The second problem dealt with ontogenetic stage homology, a matter of critical concern in phylogenetic analyses. In the Paguroidea, although the most common number of zoeal stages is four, that number does vary among and within genera, and occasionally even within species. Such variation in some taxa simply reflects environmental influences (Cabrera Jiménez 1966; Lang & Young 1977; Brossi-Garcia & Hebling 1983; Siddiqui et al. 1991), while in others these variation actually are deletions [elimination of a stage ] (Gore 1985; Clark 2000) (or insertions; cf. Wolpert 1994). Marques & Pohle (1998), when confronted with variations in the number of zoeal stages in their study groups, were able to demonstrate that the second stage of their ingroup was homologous with the second stages of the out-groups despite variation in the total number of stages. Clark (2000) however, considered specific morphological attributes as characters across a series of stages with polarity conferred by the timing of their appearances. Specifically, a given character in all taxa presumably was homologous across all stages; its polarity was considered derived if it appeared earlier in the sequence of zoeal stages than the same character in the out-group. This reasoning requires that stages also are ontogenetically homologous among all taxa. Perhaps this is a reasonable expectation in some brachyuran groups; however it is certainly not the case in paguroids.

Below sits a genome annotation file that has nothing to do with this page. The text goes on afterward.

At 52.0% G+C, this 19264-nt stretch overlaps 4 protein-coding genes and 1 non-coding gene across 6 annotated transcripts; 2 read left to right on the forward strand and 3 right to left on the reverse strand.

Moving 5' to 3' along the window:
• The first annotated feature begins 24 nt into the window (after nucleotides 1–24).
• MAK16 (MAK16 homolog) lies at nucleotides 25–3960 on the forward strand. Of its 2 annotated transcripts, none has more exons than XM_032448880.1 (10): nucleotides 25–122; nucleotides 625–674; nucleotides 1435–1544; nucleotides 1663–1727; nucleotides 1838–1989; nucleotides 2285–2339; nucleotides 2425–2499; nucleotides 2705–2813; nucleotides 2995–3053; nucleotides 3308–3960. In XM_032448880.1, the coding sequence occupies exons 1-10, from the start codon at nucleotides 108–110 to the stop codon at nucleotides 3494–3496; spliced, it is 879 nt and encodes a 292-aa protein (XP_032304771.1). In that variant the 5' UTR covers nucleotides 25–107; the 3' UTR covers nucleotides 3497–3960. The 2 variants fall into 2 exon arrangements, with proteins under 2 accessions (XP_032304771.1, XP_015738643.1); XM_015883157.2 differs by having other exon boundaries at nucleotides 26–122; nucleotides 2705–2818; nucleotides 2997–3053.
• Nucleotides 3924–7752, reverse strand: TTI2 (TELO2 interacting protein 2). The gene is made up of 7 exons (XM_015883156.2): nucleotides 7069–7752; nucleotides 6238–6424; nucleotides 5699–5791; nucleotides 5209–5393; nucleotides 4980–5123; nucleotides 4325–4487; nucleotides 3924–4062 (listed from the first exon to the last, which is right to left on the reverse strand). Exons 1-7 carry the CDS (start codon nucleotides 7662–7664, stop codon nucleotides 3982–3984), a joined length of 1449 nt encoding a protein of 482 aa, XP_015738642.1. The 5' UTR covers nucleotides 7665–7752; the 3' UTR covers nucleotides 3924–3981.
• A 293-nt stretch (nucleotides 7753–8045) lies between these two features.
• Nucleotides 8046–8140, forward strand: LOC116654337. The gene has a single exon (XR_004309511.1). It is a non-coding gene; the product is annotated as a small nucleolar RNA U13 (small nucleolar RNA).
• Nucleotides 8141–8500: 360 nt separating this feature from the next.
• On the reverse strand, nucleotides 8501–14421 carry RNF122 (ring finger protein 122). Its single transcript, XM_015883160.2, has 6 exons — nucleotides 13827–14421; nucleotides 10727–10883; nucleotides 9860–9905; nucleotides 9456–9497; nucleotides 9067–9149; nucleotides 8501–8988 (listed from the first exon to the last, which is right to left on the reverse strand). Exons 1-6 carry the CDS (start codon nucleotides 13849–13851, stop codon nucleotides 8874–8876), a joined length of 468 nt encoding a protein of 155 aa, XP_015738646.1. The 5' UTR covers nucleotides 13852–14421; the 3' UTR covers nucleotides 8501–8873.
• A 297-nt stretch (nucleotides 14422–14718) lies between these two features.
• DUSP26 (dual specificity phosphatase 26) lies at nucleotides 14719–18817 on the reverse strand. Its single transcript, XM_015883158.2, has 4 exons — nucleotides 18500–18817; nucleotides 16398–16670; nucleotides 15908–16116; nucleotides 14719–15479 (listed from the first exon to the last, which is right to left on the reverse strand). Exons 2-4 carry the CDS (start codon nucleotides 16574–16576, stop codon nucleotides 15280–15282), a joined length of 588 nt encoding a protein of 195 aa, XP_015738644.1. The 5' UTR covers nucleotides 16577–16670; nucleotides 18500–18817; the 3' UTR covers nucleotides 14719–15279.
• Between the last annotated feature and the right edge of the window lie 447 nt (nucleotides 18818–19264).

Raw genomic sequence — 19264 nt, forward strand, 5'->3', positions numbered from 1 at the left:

For example, a review of paguroid larval characters has shown that while some of the variations observed appear to be simply terminal deletions or insertions, e.g., four rather than five zoeal stages or vise versa, some more importantly would seem to be initial deletions (stage 1, or elements of it, eliminated or passed through prior to hatching). Initial deletion means that the state of a character in species hatching in a more ‘advanced’ condition will not be developmentally homologous with that same character in a species without advanced hatching. In one of the more readily recognizable scenarios, the first decapod zoeal stage (ZI) (prezoeas excluded) is defined as having sessile eyes regardless of the number of zoeal stages (Gurney, 1942: 123). However, in Lopholithodes (cf. Crain & McLaughlin 2000a), Lithodes (cf. McLaughlin et al. 2001), Paralomis (cf. McLaughlin et al. 2003), Anapagurus (cf. Ingle 1990), and Pylocheles mortensenii (cf. Saito & Konishi 2002), the eyes at hatching are stalked or at least only partially fused to the orbital wall. In Lithodes only three zoeal stages precede the metamorphic molt, suggesting perhaps that the first stage has been deleted. In Paralomis where the molt to megalopa is preceded by only two zoeal stages, it would appear as though at least one or perhaps even two zoeal stages have been deleted. In contrast, in the diogenid genus Paguristes, where two or three zoeal stages also are reported (Hart 1937; Rice & Provenzano 1965; Provenzano 1978), ZI eyes are sessile, suggesting that perhaps stage deletions in this genus are terminal. Alternatively, Ingle (1990) for the pagurid, Anapagurus chiroacanthus (Lilljeborg, 1855), and Crain & McLaughlin (2000a) for the lithodid, Lopholithodes mandtii, reported stalked or at least only partially fused eyes in ZI; both taxa have four zoeal stages, the number most common for species of Pagurus, which have sessile eyes at hatching. Do differences in ocular development among species of Paguristes and Pagurus, with two or three and four zoeal stages, respectively, but sessile eyes initially, reflect the primitive condition, while species of Anapagurus and Lopholithodes, each also with four zoeal stages but stalked eyes, reflect the derived condition in equivalent stage ZI larvae? If so, is this derived state ontogenetically homologous with the “derived” states seen in “ZI” Lithodes and “ZI” Paralomis with only three and two zoeal stages, respectively? We have found no evidence to allow us to assume that this is true. The condition of the eyes at hatching is just one of a number of stage-variable characters of this complexity that cast critical doubt on developmental stage homologies or equivalent sets of ontogenetic stages among paguroids. Without these, meaningful phylogenetic analysis cannot be expected. Consequently, we have not cladistically evaluated our larval phase data.